FLD:  You’ve handled both sides of putting a production out – the creative part and the business side.  Which is harder?

LA: I’d say they’re equally difficult, but in different ways.  Creative collaboration was a big problem for me at the time – I think I’ve gotten a bit better at it since then.  And as I said before, I don’t really have a head for finances, so that was a big challenge too.

FLD:  If you were launching the stage production of Maggie Brown today, would you use avenues like Facebook, twitter, the web to promote it?

LA: Absolutely.  They’re free, easy to use, and much more effective than print advertising, in my opinion.

FLD:  Do you foresee a day when you will be able to work solely on your own projects without having to hold down a “day” job and do you have a plan to get there?

LA: That would be nice.  Luckily I have a job that I quite enjoy now (I work in TV) so it’s not a huge pain, but it would be lovely if I could support myself exclusively through writing.  No specific plan though, other than continuing to write and submit stuff, and hope that I’ll eventually get lucky.

FLD:  Working in any kind of creative field often means dealing with a lot of rejection.  How do you handle it and keep positive?

LA: It doesn’t really bug me that much.  Every writer will tell you about the stack of rejection letters that they got before making it big.  I’ve got mine in a folder under my bed.  It was actually kind of exciting getting my first one – it made me feel like a real writer for some reason.

FLD:  If you could give one piece of advice to people starting out trying to make a living from their art, what would it be?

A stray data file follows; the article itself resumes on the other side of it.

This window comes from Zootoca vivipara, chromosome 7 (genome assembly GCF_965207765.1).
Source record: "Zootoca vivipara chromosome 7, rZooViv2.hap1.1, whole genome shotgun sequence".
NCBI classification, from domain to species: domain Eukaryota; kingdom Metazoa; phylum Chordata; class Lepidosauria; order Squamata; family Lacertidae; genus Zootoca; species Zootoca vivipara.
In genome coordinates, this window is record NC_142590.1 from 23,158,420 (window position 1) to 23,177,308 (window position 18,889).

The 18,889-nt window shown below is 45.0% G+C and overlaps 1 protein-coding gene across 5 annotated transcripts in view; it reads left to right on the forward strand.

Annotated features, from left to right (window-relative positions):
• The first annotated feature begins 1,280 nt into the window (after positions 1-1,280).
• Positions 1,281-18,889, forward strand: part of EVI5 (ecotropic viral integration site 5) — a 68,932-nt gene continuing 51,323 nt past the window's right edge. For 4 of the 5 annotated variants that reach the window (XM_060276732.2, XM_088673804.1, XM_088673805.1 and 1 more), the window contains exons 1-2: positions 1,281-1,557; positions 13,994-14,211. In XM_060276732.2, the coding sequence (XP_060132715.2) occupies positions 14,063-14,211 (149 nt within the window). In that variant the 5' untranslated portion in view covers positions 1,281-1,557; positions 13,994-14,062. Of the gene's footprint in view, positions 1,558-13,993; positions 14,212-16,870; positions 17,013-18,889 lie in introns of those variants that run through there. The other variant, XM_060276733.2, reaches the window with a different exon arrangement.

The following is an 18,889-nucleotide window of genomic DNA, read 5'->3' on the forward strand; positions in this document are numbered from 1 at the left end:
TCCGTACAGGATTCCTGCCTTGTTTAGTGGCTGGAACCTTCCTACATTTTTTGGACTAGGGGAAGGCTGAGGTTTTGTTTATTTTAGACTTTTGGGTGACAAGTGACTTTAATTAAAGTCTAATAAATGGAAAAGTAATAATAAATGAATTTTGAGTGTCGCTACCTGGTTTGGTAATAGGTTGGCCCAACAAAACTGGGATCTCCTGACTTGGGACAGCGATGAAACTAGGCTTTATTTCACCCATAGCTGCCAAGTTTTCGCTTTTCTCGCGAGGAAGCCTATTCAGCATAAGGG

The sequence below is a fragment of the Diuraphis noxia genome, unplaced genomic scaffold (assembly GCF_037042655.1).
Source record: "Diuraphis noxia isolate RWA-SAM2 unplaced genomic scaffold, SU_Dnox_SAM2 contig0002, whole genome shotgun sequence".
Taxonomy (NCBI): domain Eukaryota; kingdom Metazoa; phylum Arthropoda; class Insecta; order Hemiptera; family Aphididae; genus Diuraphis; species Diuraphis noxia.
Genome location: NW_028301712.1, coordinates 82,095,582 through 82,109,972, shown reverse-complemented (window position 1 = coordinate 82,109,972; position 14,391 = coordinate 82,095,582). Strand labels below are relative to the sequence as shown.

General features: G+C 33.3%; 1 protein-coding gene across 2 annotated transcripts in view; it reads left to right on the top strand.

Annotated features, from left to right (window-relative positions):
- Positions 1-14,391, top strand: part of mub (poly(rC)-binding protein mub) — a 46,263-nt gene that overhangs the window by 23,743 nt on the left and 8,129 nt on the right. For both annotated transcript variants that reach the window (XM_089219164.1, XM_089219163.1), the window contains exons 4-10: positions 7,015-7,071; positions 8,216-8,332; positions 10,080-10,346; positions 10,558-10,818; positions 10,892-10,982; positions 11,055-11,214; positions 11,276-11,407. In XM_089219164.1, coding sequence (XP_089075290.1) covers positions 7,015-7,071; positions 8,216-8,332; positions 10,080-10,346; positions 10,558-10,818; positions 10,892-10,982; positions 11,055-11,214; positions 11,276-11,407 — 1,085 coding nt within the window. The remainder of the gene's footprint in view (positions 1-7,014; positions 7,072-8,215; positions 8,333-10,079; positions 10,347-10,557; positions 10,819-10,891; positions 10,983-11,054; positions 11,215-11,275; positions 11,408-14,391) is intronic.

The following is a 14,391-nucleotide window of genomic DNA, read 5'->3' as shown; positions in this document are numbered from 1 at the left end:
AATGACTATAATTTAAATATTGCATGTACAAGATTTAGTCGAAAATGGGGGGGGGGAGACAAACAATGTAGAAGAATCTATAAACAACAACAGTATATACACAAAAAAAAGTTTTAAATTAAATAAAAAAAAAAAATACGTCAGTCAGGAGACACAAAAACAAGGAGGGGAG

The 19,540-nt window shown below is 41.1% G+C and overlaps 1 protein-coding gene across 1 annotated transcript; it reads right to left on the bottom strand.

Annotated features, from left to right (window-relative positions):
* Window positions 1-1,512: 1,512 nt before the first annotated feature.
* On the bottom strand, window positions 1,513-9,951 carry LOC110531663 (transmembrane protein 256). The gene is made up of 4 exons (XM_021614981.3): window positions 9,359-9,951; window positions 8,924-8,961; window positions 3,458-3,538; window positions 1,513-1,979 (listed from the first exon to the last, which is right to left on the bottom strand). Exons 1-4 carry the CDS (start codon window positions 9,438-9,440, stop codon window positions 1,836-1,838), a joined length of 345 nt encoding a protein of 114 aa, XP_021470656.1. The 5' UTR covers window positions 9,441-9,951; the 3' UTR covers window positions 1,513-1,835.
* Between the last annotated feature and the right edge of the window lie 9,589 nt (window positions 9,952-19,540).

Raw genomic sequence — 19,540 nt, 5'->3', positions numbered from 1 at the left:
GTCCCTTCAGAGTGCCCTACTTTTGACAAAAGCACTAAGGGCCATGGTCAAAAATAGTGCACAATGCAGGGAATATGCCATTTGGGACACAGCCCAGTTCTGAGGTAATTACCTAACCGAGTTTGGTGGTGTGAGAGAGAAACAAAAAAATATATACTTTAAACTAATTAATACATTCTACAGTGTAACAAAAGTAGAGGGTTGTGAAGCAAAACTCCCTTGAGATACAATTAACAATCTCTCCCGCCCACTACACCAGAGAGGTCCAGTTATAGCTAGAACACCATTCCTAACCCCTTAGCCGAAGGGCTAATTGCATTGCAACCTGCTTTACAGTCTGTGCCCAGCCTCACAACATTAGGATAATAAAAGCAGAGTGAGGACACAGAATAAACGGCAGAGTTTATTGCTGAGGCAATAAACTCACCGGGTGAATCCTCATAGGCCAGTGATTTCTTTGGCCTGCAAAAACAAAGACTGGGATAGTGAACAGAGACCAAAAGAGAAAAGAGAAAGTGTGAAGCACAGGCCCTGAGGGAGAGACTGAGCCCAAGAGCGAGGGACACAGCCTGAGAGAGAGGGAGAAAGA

LA: Don’t do it to make money.  Don’t think of it as a business.  Do it because you love it, stick with it for as long as you love it, and anything else is just gravy.

FLD:  What’s the best piece of business advice you’ve ever been given?

LA: I haven’t really been given any!

FLD:  What do you see in the pipeline after you’ve written the novel and do you have any other projects in the works?

LA: More stories… a children’s novel.  I’ll just keep writing stuff until it’s not fun anymore!

Fast Five

1. What do you do when you need a good burst of inspiration?

Go for a walk.  Cliché, but it works for me.

2. Best spot for you to think?

In bed, under the covers.

3. Do you keep a sketchbook/journal/idea book to collect ideas?

Multiple journals, for various types of ideas.  I’m a bit OCD about it.

4. Mentor?

Not yet.  Would be nice.

5. Guilty pleasure to relax?

Judge Judy.

liam****Liam Axe is an aspiring author who wrote and produced “Who Will Mourn Maggie Brown?”  which was first staged in Vancouver, BC.

He currently works as a Researcher for the BBC in Cardiff, UK.  Past television credits include “Merlin: Secrets and Magic”, “Hamlet”, “The One Show” and “Antiques Roadshow”

In his spare time, Liam enjoys reading comic books, travelling and thinking about stuff.